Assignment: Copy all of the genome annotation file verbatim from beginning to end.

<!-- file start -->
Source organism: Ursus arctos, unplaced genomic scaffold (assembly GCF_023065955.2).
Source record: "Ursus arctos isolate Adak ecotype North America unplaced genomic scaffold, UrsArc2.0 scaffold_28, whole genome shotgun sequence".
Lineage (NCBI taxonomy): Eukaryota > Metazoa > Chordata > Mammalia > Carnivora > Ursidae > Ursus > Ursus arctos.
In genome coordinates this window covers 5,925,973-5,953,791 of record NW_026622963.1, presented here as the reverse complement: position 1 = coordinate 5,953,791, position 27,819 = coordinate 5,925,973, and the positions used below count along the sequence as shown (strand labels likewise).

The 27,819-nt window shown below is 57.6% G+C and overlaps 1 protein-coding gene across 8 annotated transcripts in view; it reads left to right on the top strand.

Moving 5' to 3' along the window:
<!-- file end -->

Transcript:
Source organism: Ursus arctos, unplaced genomic scaffold (assembly GCF_023065955.2).
Source record: "Ursus arctos isolate Adak ecotype North America unplaced genomic scaffold, UrsArc2.0 scaffold_28, whole genome shotgun sequence".
Lineage (NCBI taxonomy): Eukaryota > Metazoa > Chordata > Mammalia > Carnivora > Ursidae > Ursus > Ursus arctos.
In genome coordinates this window covers 5,925,973-5,953,791 of record NW_026622963.1, presented here as the reverse complement: position 1 = coordinate 5,953,791, position 27,819 = coordinate 5,925,973, and the positions used below count along the sequence as shown (strand labels likewise).

The 27,819-nt window shown below is 57.6% G+C and overlaps 1 protein-coding gene across 8 annotated transcripts in view; it reads left to right on the top strand.

Moving 5' to 3' along the window: